A petition demanding that the University of Arizona reinstate a research scientist fired after she won federal approval to study marijuana for military veterans with post-traumatic stress disorder has received more than 27,000 signatures. Dr. Suzanne Sisley, a Department of Psychiatry faculty member and researcher at the school, was suddenly terminated last week for reasons she maintains were related to her research. She won federal approval in April for the long-delayed veterans study, when the Department of Health and Human Services signed off on the project. Ricardo Pereyda, an Iraq war veteran with PTSD who said he’s been treating his symptoms with marijuana since 2010, started the Change.org petition to reinstate Sisley, which had nearly 28,000 signatures Tuesday night. “The university must reinstate Dr. Sisley, providing her with the necessary space and resources she needs to conduct her research,” Pereyda wrote in the petition. “Her study could mean life or death for many veterans.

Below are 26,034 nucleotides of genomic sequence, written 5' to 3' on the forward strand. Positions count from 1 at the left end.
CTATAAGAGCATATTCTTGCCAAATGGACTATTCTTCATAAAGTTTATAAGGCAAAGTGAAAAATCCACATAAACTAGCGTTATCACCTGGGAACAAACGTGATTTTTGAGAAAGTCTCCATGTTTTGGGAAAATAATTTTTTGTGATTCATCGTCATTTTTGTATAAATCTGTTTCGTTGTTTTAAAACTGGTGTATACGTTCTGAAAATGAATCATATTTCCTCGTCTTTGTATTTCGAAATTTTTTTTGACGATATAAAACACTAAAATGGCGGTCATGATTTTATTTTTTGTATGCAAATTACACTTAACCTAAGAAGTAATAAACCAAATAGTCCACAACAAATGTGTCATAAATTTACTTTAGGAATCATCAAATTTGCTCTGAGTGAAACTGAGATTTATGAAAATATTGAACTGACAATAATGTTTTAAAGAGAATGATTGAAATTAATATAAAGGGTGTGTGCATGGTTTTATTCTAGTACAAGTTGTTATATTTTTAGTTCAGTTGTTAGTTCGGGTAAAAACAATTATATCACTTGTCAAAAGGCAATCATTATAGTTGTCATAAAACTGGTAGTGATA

Governors from across the country are in Music City to tackle key issues including education, health care and jobs. Saturday, protestors gathered outside the Omni Hotel demanding to be a part of the conversation. Legislative Plaza served as a meeting point for the hopes and dreams of dozens who gather under a collective front called the Freedom Side. With signs and tape over their mouths they walked in silent protest through downtown to the Omni, straight for the National Governor’s Association meeting. “We just want to talk to the Governors about four issues,” protestor Jayanni Webster said, “The criminalization of black and brown youth, living wage jobs, equal education and democratic rights.” Protesters were greeted by the Tennessee Highway Patrol, who created a barrier to prevent them from entering private property. After learning no one would come out to speak to them, five protestors tried to walk inside and were arrested and charged with trespassing.